Techniques described herein may be used for various wireless communications systems such as CDMA, TDMA, FDMA, OFDMA, SC-FDMA, and other systems. The terms “system” and “network” are often used interchangeably. A CDMA system may implement a radio technology such as CDMA2000, Universal Terrestrial Radio Access (UTRA), etc. CDMA2000 covers IS-2000, IS-95, and IS-856 standards. IS-2000 Releases 0 and A are commonly referred to as CDMA2000 1X, 1X, etc. IS-856 (TIA-856) is commonly referred to as CDMA2000 1xEV-DO, High Rate Packet Data (HRPD), etc. UTRA includes Wideband CDMA (WCDMA) and other variants of CDMA. A TDMA system may implement a radio technology such as Global System for Mobile Communications (GSM). An OFDMA system may implement a radio technology such as Ultra Mobile Broadband (UMB), Evolved UTRA (E-UTRA), IEEE 802.11 (Wi-Fi, Wi-Fi P2P, Wi-Fi Direct, etc.), IEEE 802.16 (WiMAX), IEEE 802.20, Flash-OFDM, etc. UTRA and E-UTRA are part of Universal Mobile Telecommunication System (UMTS). 3GPP Long Term Evolution (LTE) and LTE-Advanced (LTE-A) are new releases of UMTS that use E-UTRA. UTRA, E-UTRA, UMTS, LTE, LTE-A, and GSM are described in documents from an organization named “3rd Generation Partnership Project” (3GPP). CDMA2000 and UMB are described in documents from an organization named “3rd Generation Partnership Project 2” (3GPP2). The techniques described herein may be used for the systems and radio technologies mentioned above as well as other systems and radio technologies. The description below, however, describes a WLAN system for purposes of example, and WLAN terminology is used in much of the description above, although the techniques are applicable beyond WLAN applications.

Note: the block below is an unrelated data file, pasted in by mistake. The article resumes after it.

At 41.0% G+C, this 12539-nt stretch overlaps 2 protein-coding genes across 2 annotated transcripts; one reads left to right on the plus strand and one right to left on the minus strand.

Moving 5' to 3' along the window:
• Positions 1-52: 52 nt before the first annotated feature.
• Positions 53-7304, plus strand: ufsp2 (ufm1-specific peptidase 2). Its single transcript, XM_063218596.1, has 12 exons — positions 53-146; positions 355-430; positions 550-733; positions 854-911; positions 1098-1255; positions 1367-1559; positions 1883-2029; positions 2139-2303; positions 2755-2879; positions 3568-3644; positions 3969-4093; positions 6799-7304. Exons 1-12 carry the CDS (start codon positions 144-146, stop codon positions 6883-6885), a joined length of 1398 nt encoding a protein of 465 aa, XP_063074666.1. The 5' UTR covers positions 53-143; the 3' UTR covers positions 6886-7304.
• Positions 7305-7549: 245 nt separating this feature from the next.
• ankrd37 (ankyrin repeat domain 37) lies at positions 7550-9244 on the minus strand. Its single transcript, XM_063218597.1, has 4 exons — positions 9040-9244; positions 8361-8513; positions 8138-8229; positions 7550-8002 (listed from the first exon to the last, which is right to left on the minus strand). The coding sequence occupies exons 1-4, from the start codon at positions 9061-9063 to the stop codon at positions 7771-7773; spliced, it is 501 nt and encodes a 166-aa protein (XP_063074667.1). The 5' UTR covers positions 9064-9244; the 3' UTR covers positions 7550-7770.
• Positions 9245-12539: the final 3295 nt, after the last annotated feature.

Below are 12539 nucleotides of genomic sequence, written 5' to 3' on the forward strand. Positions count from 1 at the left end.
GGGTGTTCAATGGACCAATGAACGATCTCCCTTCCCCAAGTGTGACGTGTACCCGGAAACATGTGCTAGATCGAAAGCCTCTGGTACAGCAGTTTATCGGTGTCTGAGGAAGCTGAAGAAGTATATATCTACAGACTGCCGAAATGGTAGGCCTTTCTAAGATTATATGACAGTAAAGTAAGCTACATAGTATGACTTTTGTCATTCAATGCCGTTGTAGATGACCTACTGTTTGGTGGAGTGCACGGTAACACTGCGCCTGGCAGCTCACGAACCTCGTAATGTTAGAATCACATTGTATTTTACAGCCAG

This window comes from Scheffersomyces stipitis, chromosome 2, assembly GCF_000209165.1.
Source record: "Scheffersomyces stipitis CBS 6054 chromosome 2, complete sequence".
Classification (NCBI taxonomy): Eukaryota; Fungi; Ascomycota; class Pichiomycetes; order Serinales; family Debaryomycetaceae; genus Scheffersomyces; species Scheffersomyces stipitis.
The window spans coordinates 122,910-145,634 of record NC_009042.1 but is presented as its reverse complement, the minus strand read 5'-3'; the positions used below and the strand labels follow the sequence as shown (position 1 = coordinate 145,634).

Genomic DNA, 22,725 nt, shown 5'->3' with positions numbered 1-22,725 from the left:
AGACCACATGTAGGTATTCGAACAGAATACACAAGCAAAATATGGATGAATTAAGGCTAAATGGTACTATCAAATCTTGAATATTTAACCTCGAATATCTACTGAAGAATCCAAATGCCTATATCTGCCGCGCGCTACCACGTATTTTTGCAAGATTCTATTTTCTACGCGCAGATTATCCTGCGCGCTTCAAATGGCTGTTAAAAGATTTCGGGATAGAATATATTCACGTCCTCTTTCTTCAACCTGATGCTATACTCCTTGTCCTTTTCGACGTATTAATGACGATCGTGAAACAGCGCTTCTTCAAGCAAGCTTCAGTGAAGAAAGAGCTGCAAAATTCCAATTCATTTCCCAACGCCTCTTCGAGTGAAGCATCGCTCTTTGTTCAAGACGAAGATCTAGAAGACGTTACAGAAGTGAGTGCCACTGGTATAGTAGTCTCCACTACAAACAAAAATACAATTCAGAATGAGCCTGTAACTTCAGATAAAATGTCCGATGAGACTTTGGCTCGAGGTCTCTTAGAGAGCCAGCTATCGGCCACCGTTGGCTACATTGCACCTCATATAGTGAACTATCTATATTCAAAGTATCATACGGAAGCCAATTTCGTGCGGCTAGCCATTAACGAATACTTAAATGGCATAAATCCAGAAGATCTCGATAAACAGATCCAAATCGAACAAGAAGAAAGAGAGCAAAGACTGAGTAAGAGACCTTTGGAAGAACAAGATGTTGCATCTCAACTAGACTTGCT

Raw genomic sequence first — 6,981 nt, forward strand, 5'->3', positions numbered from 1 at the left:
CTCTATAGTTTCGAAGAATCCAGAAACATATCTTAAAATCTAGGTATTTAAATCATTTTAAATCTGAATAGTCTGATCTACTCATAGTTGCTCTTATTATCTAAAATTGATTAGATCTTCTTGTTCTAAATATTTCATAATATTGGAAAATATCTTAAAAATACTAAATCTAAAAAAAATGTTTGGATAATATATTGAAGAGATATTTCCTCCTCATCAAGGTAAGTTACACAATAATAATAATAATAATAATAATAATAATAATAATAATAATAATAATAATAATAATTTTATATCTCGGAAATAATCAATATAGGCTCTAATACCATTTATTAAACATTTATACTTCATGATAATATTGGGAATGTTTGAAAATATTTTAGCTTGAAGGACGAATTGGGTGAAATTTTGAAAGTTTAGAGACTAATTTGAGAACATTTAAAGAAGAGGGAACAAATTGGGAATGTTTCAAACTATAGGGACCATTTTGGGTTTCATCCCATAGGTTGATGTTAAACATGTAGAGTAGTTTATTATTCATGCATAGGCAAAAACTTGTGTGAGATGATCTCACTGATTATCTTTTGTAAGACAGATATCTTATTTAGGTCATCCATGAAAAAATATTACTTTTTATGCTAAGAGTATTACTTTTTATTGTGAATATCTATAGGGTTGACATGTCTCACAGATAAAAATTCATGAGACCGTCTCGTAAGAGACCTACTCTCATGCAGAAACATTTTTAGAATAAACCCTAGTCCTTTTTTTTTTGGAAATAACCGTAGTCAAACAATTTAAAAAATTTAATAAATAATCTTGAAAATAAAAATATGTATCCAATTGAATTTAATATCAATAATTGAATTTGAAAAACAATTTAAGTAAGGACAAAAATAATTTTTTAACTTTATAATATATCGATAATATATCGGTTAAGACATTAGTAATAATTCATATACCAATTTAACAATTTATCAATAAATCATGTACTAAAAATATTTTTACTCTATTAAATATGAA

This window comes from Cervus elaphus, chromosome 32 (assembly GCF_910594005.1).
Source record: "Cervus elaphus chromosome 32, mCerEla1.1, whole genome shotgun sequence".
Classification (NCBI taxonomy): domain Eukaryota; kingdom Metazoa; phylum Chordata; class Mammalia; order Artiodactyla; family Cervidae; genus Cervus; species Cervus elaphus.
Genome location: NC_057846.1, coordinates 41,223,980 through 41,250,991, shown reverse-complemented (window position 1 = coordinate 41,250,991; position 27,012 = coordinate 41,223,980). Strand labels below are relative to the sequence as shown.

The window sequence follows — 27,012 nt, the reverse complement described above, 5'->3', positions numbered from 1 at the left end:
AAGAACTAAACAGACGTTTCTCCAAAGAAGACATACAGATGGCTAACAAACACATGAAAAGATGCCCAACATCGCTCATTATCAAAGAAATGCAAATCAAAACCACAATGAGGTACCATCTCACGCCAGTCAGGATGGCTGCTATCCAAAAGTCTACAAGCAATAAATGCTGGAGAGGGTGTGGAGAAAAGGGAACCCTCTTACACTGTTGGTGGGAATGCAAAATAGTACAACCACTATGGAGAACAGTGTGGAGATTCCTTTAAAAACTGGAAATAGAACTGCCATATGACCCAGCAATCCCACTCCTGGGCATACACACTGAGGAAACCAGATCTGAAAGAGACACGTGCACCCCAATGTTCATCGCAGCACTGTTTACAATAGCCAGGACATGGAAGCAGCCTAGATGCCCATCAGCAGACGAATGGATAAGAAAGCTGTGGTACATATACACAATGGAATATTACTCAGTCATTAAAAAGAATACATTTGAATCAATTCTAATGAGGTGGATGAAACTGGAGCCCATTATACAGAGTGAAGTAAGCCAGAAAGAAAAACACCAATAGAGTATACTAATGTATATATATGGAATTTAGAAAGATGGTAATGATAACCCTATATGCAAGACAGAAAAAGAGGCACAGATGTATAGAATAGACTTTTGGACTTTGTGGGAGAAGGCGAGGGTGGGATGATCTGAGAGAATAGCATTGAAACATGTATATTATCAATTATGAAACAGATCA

The detailed description set forth above in connection with the appended drawings describes exemplary embodiments and does not represent the only embodiments that may be implemented or that are within the scope of the claims. The term “exemplary” used throughout this description means “serving as an example, instance, or illustration,” and not “preferred” or “advantageous over other embodiments.” The detailed description includes specific details for the purpose of providing an understanding of the described techniques. These techniques, however, may be practiced without these specific details. In some instances, well-known structures and devices are shown in block diagram form in order to avoid obscuring the concepts of the described embodiments.

Information and signals may be represented using any of a variety of different technologies and techniques. For example, data, instructions, commands, information, signals, bits, symbols, and chips that may be referenced throughout the above description may be represented by voltages, currents, electromagnetic waves, magnetic fields or particles, optical fields or particles, or any combination thereof.